In recent years, China's installed capacity has grown rapidly. Data show that China's installed capacity rose from 357 GW at the end of 2002 to 792 GW at the end of 2008, an annual average increase of more than 70 GW of installed capacity. From January to July 2009, newly commissioned units in China added 35.
52 GW of capacity.
At the end of July 2009, China's installed capacity of hydropower had jumped from 86.07 GW in 2002 to 182 GW; the installed capacity of nuclear power reached 9.06 GW, which was double the 2002 figure; the installed capacity of wind power was 14.74 GW. Among the 33.01 GW of units that were commissioned in the first half of 2009, the capacity of clean energy such as hydropower reached 11.04 GW, accounting for 33.45% of the total.
The country's shift in the network of thermal power plants also made headway. As of June 30, 2009, China had closed 7,467 inefficient small thermal power units with a total installed capacity of 54.07 GW, achieving the objective of shutting down 50 GW of small thermal power units in the Eleventh Five-Year Plan. To date, the proportion of large thermal power units with capacities of more than 300 megawatts (MW) reached 59%. Highly efficient units with capacities of 600 MW or more have become the norm in new construction projects.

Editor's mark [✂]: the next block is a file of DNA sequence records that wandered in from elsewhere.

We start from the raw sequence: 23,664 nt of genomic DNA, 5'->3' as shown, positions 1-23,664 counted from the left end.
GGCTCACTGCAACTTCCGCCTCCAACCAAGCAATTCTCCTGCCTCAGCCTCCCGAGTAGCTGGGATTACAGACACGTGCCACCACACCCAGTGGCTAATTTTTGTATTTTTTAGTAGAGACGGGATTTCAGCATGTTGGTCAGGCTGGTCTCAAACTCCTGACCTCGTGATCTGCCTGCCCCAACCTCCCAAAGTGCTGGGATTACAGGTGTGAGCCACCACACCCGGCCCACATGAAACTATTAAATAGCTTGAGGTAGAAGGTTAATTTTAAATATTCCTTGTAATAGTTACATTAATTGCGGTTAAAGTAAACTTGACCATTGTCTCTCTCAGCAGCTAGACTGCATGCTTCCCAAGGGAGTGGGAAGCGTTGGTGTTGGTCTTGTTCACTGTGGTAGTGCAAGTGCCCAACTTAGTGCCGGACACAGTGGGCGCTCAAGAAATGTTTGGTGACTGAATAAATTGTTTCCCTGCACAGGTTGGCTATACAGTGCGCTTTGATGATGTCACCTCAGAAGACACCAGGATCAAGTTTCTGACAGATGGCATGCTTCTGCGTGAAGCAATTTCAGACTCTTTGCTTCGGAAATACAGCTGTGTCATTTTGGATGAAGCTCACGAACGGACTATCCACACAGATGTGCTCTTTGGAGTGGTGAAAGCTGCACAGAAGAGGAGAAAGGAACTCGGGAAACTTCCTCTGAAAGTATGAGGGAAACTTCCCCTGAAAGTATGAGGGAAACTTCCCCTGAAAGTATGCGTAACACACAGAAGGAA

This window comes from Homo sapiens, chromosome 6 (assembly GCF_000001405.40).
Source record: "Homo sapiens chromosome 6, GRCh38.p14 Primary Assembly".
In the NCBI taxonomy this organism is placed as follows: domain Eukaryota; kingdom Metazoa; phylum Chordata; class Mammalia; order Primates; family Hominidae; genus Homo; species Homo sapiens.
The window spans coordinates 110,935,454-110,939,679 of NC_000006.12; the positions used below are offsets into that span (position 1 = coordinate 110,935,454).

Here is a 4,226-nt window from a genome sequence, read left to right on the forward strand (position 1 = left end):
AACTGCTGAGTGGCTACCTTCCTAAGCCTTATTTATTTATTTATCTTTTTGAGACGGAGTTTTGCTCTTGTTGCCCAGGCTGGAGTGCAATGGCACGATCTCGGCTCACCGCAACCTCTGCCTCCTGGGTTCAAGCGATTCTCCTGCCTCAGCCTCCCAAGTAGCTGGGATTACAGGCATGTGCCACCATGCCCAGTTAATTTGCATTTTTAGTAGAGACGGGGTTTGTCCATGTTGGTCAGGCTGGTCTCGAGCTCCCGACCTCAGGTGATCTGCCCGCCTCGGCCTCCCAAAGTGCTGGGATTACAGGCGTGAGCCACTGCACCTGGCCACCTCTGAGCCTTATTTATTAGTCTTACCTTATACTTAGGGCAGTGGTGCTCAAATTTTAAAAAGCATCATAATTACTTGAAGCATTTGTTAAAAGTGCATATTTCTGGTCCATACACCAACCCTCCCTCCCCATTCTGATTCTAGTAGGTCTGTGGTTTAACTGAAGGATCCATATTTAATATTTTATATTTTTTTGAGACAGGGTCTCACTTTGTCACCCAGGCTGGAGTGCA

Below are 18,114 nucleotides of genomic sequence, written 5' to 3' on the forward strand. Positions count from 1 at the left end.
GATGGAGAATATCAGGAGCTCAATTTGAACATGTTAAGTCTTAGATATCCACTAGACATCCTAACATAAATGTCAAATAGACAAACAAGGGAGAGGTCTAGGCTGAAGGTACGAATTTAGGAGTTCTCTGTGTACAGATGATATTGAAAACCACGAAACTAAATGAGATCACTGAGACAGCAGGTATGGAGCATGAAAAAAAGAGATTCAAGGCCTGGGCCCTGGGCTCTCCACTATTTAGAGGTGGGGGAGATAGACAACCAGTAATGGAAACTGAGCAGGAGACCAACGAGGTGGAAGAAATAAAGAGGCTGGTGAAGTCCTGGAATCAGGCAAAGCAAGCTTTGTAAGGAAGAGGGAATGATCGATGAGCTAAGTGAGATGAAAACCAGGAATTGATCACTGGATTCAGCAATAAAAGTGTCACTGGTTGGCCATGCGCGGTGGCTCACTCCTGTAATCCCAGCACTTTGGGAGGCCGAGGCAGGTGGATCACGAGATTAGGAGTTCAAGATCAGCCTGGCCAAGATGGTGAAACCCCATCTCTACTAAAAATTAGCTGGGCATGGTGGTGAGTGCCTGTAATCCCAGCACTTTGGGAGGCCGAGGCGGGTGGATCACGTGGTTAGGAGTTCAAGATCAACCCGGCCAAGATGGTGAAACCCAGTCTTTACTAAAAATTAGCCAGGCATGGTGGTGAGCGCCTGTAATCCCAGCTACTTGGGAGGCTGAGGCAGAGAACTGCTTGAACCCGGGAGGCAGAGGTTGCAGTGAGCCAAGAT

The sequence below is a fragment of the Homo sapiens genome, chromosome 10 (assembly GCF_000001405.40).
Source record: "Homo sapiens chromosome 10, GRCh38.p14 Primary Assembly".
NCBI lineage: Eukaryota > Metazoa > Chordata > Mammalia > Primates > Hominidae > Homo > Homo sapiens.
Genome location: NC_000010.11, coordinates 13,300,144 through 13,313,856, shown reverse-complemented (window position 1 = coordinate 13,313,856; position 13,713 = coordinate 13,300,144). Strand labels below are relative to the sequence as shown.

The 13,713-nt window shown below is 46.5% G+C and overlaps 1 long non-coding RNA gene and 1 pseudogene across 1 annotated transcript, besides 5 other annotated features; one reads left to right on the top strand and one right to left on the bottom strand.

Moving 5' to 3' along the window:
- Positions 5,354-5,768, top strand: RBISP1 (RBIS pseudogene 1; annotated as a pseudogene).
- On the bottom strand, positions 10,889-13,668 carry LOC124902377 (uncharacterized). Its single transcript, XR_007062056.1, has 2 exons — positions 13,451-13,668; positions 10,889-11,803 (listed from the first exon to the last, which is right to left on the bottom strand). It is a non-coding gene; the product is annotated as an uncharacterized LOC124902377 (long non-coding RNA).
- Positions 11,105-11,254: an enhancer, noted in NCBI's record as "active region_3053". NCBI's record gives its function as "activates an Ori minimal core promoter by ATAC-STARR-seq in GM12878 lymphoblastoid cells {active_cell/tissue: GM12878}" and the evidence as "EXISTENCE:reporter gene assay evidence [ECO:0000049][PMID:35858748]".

Construction of China's grid also developed rapidly. At the end of July 2009, the total length of transmission lines of 220 kilovolts or above reached 375,000 kilometers, the largest length of transmission lines in the world. Line-loss rate dropped from 7.52% at the end of 2002 to 6.44% in the first seven months of 2009.